Taking my sons to the Jersey Shore, the place where 99 percent of Philadelphians go on family vacation. All four Shoe kids have followed in Dad’s flip-flops and truly love the whole back east vibe. Actually, weekend visitors to the resort towns are called “Shoobies,” a term I didn’t like, since I am sometimes nicknamed with the same moniker. The insult tag originated decades ago, a reaction the locals had when sudden surges of tacky beach visitors stormed the quiet towns, carrying their valuables in shoeboxes.
Like a good cheese steak, our family trips back east are “Everything With,” taking in the entirety of homeland sights, sounds and smells of the place where I grew up. Although raised in the LA area, our oldest son Justin really dives into the entire atmosphere with zest, and has adopted The Philadelphia Eagles, Sixers, Phillies, Flyers as his pro sports teams, with his younger siblings following his lead. Considering recent Philly teams, I might get a call from a human rights organization for putting these children through such torture.
Whenever we rent a place in Ocean City or Avalon NJ, inevitably we hear from the locals, with their patented accent and blunt, East Coast atty-tood, “You brought your family here all the way from Callyfornya? Are you outta yer mind? What, you don’t got no oceans out there in LaLa-Land?” Well, yes, we do have a Pacific version where we live, but like the general nature, history and food in So Cal, it all seems to be a bit “Sodium Free.” The incomparable, sassy, salty dogs came to the US on the east coast in the bowels of a ship, not Virgin Air. These nuts have a shell and the characters have character. You gotta work hard for everything in life in the city best known for a cracked bell. I never heard the word “career” till I arrived in Los Angeles. It’s a job, bro, and you begin jobbing at twelve. Any later than that and you’re lazy, a bum, not homeless. It’s a wonder they even dropped the term “Hobo.” Evolution takes a few extra revolutions in these parts.
There is no particular sound or way of speech on the west coast, but if you go to my homeland, the inimitable words and phrases that come out of their mouths makes you desire a translator. It’s so unusual, no film or TV actor that has even attempted the dialect. Even the great Robert Deniro wouldn’t dare to try in “Silver Linings Playbook,” as he New Yorked his way through the entire performance. Bobby, we swim in wooder, not wawtah. Jeet? No, djoo? Transcribed into English that's "Did you eat? No, did you?"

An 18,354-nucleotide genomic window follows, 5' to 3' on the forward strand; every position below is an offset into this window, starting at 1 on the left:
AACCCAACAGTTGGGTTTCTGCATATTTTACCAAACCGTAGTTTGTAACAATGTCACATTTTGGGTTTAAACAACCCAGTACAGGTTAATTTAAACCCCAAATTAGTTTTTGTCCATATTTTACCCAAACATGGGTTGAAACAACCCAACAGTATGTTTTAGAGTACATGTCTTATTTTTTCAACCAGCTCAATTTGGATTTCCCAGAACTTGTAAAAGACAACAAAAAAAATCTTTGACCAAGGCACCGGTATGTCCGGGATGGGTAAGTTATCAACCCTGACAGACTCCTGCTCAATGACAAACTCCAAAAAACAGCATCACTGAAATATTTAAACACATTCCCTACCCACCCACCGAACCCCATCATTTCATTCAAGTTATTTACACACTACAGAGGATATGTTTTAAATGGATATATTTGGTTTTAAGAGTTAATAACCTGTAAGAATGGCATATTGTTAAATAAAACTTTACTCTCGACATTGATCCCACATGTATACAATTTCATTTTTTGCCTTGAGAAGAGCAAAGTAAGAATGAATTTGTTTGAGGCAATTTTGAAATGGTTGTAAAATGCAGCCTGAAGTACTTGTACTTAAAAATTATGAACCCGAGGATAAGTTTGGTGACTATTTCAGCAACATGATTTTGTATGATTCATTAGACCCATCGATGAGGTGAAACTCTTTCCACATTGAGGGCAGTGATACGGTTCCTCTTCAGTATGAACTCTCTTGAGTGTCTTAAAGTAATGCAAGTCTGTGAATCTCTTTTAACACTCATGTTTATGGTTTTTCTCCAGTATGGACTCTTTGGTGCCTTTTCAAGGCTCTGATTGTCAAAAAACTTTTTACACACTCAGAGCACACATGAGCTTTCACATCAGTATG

One great part about the Philadelphia upbringing is that the sense of humor gets honed to a machete-maker’s specs. The sharp wit still brought to the standup stage derives from growing up in that culture, resulting in a working class drive of a competitive athlete to score laughs. To give you an idea of the gamesmanship and will to win, if you lost at a street game in the City of Brotherly Love, you’d line up facing a brick wall, bend over and wince, as the winning opponent celebrated victory by throwing a ball as fast as he could at your rear end. It’s called “Ass Ball.” So, every comedy performance I've ever done is full tilt, hoping you don’t hurl a ball at my ass if I fail.
One other core component from the roots is the loyalty regarding friendships. I still have the same (great) accountant for 30 years, Frank Cassidy. We went to Elwood Elementary School Kindergarten and were in the same class. I guess it’s easier to trust a guy once you’ve shared a cot and a milk together. Still never miss the best pizza on the planet at Pizza City, family-owned by Tony Iaquinto since we were boys. Rob “Steiny” Steinberg you all know from my act, and his cadence is still used with our old gang when we get together. Sixers play-by-play guy, and now Olympic announcer, Marc Zumoff, opens up his home to my wife, kids and me. And my best friend brother still remains Dave Cerami, who competed with me in eighth grade for class clown. By the way, he won. So if you laugh at me, you can thank him for handing me his comedy scepter.
There are also many other long term relationships developed along the life path, which are cherished and valued. One bonded friendship of the past several years is with Eagles veteran Pro Bowler, Jon Dorenbos. We’re true kindred spirits, with similar take on how to deal with life’s tough times. He just joined our Laughter Heals Organization, a non-profit organization that helps people get better from whatever ails ‘em by adding more laughs. Jon is also a master magician. You might have seen his stud appearance on America’s Got Talent, where he made Simon "Scowl" turn into Simon "HOW DID HE DO THAT," as Jon blew all four judges away. He's the real deal. Last year, I held a benefit to honor my childhood buddy Rob Horner, and Jon was right there in a snap to help out. This year, I get to perform with him in Atlantic City at the Borgata on July 10th. It’s “Comedy for a Cause, organized by Tim Mooney, one of Jon’s best buds. I hope you can be there to laugh and raise money for at-risk youth. We truly get when we truly give.
Another amigo of twenty years is Philly broadcaster, Leslie Gudel. We were lucky to have she and her family stay with us when they were passing through town. Good people. Amazing kids. Unfortunately though, her 12-year-old daughter Kendall has a rare disorder, AVM. It has been a difficult journey, but this very special young lady approaches it with the grace and positive attitude of a highly transformed adult. I wish the rest of the world would approach life in the way she does! Please go to KendallsCrusade.org for details on the comedy show July 16th at Valley Forge Casino. And my pal Tony Luke of sandwich fame, whom I mentored and convinced to do comedy, is also doing a live set.
Ok, off we go. I hope you’re enjoying your summer and would love to hear your memories of what you love about your favorite summertime vacation spots.